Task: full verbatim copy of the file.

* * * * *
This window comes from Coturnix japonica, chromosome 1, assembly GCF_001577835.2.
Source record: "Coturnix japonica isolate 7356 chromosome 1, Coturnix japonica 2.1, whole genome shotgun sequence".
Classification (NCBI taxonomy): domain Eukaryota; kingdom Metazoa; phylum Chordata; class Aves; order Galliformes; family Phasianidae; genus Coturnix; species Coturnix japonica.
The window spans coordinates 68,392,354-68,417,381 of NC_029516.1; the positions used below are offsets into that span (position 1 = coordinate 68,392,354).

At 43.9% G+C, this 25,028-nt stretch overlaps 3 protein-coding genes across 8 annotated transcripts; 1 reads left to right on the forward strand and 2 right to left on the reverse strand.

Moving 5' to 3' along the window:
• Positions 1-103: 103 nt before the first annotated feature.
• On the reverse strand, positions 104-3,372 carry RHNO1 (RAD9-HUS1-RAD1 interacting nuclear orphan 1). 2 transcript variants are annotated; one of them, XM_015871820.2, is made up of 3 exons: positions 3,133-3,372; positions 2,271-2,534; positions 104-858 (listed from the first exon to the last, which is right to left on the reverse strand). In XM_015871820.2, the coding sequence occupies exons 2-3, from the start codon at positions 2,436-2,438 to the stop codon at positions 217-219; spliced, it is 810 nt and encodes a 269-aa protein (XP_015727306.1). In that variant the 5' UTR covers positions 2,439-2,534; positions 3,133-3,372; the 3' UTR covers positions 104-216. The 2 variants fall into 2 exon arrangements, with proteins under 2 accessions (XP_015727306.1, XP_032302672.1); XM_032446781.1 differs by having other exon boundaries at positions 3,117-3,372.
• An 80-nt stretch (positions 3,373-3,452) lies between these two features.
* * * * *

This window comes from Coturnix japonica, chromosome 1, assembly GCF_001577835.2.
Source record: "Coturnix japonica isolate 7356 chromosome 1, Coturnix japonica 2.1, whole genome shotgun sequence".
Classification (NCBI taxonomy): domain Eukaryota; kingdom Metazoa; phylum Chordata; class Aves; order Galliformes; family Phasianidae; genus Coturnix; species Coturnix japonica.
The window spans coordinates 68,392,354-68,417,381 of NC_029516.1; the positions used below are offsets into that span (position 1 = coordinate 68,392,354).

At 43.9% G+C, this 25,028-nt stretch overlaps 3 protein-coding genes across 8 annotated transcripts; 1 reads left to right on the forward strand and 2 right to left on the reverse strand.

Moving 5' to 3' along the window:
• Positions 1-103: 103 nt before the first annotated feature.
• On the reverse strand, positions 104-3,372 carry RHNO1 (RAD9-HUS1-RAD1 interacting nuclear orphan 1). 2 transcript variants are annotated; one of them, XM_015871820.2, is made up of 3 exons: positions 3,133-3,372; positions 2,271-2,534; positions 104-858 (listed from the first exon to the last, which is right to left on the reverse strand). In XM_015871820.2, the coding sequence occupies exons 2-3, from the start codon at positions 2,436-2,438 to the stop codon at positions 217-219; spliced, it is 810 nt and encodes a 269-aa protein (XP_015727306.1). In that variant the 5' UTR covers positions 2,439-2,534; positions 3,133-3,372; the 3' UTR covers positions 104-216. The 2 variants fall into 2 exon arrangements, with proteins under 2 accessions (XP_015727306.1, XP_032302672.1); XM_032446781.1 differs by having other exon boundaries at positions 3,117-3,372.
• An 80-nt stretch (positions 3,373-3,452) lies between these two features.